While Liverpool FC’s season continues with their self-destruct strategy to get into Europe next season – this time at the hands of Newcastle – Walski thought he’d better get away from the boob-tube and post this.
No point getting the adrenalin pumping and blood pressure up for no good reason. Unlike Saturday afternoon, when the obligatory stage fright took over Walski’s body, and let loose the horde of butterflies into his abdominal area.
But it went well, he must say. Rather pleasantly surprised that Walski’s writing was enjoyed by the audience.
So, what did he finally decide to read? After much contemplation, Walski decided to read the only blogpost he’s written that resembles a story – Ali Baba and the Seven Dwarfs, from way back in 2006 – and another piece that’s a lot more recent.
Yes, the person you see in the picture above is the organic vessel in which Walski traverses this dimension. Not the pink guys, but the one directly in front of the mic.
All told, he didn’t do too badly, despite the damned butterflies occasionally getting in the way, fluttering around the vessel’s larynx region, colliding with the tangled vocal cords…
(no longer a Readings virgin, and more, in the full post)
Best part of the whole afternoon, though, was that some parts of what Walski wrote, and read, made a few people chuckle. Hopefully think, too. Oh, and he got reacquainted with a word he hadn’t heard in a while – faction. Fiction based on fact. Which is what the Ali Baba story was, in any case.
He did feel somewhat intimidated, he must admit, reading in the company of much more accomplished writers. But with encouragement from the Mrs, and Sharon, he decided to go ahead with it.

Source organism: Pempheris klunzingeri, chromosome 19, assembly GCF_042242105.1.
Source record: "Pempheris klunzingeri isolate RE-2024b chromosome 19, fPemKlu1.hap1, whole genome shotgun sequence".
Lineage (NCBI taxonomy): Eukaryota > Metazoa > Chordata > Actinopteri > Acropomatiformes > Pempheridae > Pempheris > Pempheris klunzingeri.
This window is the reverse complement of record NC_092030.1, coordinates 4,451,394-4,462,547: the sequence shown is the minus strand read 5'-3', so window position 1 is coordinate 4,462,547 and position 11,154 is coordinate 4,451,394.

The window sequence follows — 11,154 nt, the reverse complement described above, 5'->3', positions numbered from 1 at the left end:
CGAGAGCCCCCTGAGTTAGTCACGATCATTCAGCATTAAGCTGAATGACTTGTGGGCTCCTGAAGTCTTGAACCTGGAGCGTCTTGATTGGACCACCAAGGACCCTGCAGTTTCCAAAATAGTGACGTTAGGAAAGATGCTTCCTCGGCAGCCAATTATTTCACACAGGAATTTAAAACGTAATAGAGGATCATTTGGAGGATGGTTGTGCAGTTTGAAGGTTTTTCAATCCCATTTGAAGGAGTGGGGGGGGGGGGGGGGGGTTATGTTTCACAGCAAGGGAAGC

Walski has sure come a long way from when he first started this blog. And he reckons, that after six years of writing under a pseudonym, it was time to appear in the flesh.
Does the organic vessel ever intend to drop the pseudonym and write under his own name. One should never say never, but Walski has every intention of continuing pseudonymously. Which, by the way, is very different from “anonymously”, because unless you’re one of the ‘walking brain-dead’, it’s not really difficult to find out the vessel’s identity.
And no, you do not go to the marine registry to find out…
In any case, Saturday’s Readings was documented (apparently for the first time) by a gentleman named Leon Wing. Walski appears around time marker 9:56 thereabouts.
So yeah, Walski is no longer a Readings virgin. To him, Saturday was a rite of passage that any writer worth his or her weight in Sodium Chloride needs to go through in the Malaysian world of the written word.
And more importantly, it was fun.
Walski read last of all, by the way, preceded by four other real writers: Shahminee Selvakannu (the writer who mentioned the word “faction”, if not mistaken), Jasmine Low, Dina Zaman, and Sabah Carrim.
Tan Twan Eng, the other guy writer who was supposed to read from his new book The Garden of Evening Mists was unfortunately down with dengue, of all things. So Walski was left being the thorn among the roses. Which is kind of fitting, in a way, since he’s been a thorn in the side of a few folks along the way…
Dina Zaman read from her recently launched collection of short stories, King of The Sea, a book that Walski will definitely get one day. Once his self-imposed moratorium on book purchases is lifted, that is.
A pleasant surprise was Ms. Sabah Carrim, an author who hails from Mauritius, reading from her book, Humeirah: A story about Beauty, Existence and Wisdom. Humeirah gives us an insight into being a woman, and being Muslim, in Mauritius, which incidentally is where one of Walski’s aunt lives. So perhaps this, too, will be a book that will make it to that growing list, post-moratorium.
So there you have it, another chapter in the ever-continuing life adventures of Walski. It was a pleasure to meet and speak to those whom he met yesterday, and whom, with the right cosmic alignments, will meet again somewhere down the road of uncertainty that we call life.
In the meantime, if you can’t be good, be good at it…